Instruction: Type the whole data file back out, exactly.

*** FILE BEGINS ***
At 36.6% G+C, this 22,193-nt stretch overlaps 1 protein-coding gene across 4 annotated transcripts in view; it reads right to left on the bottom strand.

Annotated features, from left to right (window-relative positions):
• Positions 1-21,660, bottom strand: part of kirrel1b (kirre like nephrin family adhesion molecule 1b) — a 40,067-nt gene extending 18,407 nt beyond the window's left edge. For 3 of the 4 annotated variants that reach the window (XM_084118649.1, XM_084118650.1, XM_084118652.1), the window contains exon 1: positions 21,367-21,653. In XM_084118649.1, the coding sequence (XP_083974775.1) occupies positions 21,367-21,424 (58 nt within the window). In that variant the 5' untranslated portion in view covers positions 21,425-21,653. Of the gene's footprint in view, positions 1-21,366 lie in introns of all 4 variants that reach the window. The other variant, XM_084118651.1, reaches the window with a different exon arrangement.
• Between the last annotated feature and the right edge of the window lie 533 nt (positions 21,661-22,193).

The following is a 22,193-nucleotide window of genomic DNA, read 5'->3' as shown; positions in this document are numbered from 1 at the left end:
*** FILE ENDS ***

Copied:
At 36.6% G+C, this 22,193-nt stretch overlaps 1 protein-coding gene across 4 annotated transcripts in view; it reads right to left on the bottom strand.

Annotated features, from left to right (window-relative positions):
• Positions 1-21,660, bottom strand: part of kirrel1b (kirre like nephrin family adhesion molecule 1b) — a 40,067-nt gene extending 18,407 nt beyond the window's left edge. For 3 of the 4 annotated variants that reach the window (XM_084118649.1, XM_084118650.1, XM_084118652.1), the window contains exon 1: positions 21,367-21,653. In XM_084118649.1, the coding sequence (XP_083974775.1) occupies positions 21,367-21,424 (58 nt within the window). In that variant the 5' untranslated portion in view covers positions 21,425-21,653. Of the gene's footprint in view, positions 1-21,366 lie in introns of all 4 variants that reach the window. The other variant, XM_084118651.1, reaches the window with a different exon arrangement.
• Between the last annotated feature and the right edge of the window lie 533 nt (positions 21,661-22,193).

The following is a 22,193-nucleotide window of genomic DNA, read 5'->3' as shown; positions in this document are numbered from 1 at the left end: